You have to laugh.
Montana, despite being a Republican state, is about as close to what Democrats want early voting-wise as it gets. Early voting is perfectly legal, and you can register right up to/including the day of the election.
And Montanans certainly do take advantage of the early voting laws. According to CNN, about 37% of Montana’s 700,000 registered voters did just that in yesterday’s special election. This means that, of the 376,000 or so votes cast, about 259,000 were early votes. That is just under 70% of the total.
With this in mind, let’s think about Republican Greg Gianforte’s 6% win over Democrat Rob Quist.
The day before the election, Gianforte took down reporter Ben Jacobs, breaking his glasses, and sending him to the hospital for a look (he’s fine).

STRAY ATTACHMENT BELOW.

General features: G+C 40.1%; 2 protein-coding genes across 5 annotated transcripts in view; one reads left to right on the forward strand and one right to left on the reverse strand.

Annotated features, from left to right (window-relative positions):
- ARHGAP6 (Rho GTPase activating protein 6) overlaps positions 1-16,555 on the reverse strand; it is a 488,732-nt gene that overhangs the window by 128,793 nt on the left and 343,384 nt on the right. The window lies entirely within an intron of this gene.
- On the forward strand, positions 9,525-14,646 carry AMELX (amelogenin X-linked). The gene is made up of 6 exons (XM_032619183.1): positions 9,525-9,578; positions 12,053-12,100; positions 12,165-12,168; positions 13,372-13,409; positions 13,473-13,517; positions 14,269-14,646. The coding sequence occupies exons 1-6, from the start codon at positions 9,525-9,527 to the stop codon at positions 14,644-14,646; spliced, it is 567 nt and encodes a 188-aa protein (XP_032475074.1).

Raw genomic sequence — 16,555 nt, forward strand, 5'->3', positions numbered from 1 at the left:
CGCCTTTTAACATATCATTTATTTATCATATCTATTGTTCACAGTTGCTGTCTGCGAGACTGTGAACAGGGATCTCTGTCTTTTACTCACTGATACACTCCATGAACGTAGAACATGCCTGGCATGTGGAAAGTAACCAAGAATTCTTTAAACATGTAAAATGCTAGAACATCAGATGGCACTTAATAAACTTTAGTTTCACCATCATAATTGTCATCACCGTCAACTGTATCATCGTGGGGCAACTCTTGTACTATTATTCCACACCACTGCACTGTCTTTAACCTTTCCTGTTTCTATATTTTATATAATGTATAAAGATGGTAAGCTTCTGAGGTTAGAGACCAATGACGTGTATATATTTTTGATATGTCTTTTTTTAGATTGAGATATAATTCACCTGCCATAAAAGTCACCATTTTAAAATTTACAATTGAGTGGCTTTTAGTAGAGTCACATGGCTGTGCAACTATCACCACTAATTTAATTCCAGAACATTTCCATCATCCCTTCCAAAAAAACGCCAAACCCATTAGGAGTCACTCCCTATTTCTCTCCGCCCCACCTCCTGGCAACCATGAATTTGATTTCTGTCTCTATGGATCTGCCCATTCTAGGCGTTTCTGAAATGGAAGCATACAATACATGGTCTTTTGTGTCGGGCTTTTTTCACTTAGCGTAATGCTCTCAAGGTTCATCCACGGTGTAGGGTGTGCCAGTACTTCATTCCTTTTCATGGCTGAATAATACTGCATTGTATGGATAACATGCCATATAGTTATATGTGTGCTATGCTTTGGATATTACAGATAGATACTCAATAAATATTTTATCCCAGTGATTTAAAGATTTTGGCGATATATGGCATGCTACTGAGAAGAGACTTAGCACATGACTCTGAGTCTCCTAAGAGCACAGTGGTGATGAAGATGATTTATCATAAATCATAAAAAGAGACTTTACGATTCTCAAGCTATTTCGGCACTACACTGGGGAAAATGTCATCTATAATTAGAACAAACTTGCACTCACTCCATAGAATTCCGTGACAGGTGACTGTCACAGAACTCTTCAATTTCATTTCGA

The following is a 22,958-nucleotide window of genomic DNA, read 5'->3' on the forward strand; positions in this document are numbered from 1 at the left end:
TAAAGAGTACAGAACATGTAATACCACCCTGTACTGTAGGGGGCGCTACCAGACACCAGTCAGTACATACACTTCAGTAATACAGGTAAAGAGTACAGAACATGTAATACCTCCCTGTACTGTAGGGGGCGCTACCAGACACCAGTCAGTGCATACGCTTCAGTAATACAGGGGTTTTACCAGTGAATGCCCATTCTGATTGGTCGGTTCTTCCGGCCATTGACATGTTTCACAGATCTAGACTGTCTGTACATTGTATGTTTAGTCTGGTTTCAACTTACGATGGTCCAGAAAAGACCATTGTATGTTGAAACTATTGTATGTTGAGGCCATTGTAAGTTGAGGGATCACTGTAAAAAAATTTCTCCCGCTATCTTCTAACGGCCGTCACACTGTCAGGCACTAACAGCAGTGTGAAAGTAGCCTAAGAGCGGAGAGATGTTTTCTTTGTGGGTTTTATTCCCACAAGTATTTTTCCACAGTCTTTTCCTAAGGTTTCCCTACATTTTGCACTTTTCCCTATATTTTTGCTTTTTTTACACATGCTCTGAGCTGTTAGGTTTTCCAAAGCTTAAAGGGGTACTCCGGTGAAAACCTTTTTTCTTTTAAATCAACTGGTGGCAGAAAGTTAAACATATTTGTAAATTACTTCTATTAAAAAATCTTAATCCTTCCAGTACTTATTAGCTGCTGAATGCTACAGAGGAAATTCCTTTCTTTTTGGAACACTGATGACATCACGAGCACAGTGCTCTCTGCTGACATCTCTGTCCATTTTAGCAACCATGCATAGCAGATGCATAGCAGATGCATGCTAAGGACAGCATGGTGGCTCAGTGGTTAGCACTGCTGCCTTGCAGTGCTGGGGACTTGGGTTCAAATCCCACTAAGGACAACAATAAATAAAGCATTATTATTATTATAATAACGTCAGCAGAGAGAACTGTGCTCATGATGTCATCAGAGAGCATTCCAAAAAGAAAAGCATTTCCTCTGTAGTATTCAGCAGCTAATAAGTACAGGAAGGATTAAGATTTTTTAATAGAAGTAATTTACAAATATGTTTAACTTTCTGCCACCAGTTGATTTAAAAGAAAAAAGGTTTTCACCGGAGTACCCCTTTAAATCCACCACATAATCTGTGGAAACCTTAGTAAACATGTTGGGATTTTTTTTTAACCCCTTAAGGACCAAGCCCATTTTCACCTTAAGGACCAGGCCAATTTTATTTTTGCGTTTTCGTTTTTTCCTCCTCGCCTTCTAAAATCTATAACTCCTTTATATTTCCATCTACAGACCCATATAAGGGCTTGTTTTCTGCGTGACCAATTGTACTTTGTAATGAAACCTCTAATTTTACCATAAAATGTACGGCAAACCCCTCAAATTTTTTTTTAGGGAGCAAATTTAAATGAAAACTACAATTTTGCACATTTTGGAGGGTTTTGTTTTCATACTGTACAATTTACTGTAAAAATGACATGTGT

Three Montana newspapers immediately withdrew their endorsements of Quist, as mainstream media voiced its near-unanimous outrage.
Tell me: how many of those 259,000 early voters might have switched from Gianforte to Quist…if they had a chance to do so?
We’ll never know, will we? They voted days, maybe weeks, maybe even longer, before the election cycle was over, and therefore gave themselves no opportunity to react to what Gianforte did.
Look, some people, for a variety of reasons, have to vote early. But what about the ones – most of those 259,000, I suspect – who proactively decided to vote early, without knowing everything that occurred up to the election day? How many of them would have switched? How many of them regret their early vote?
Again, we’ll never know.
But what we do know is that there are good reasons not to vote early if you don’t have to.
Maybe this is a lesson learned for some of the folks who did.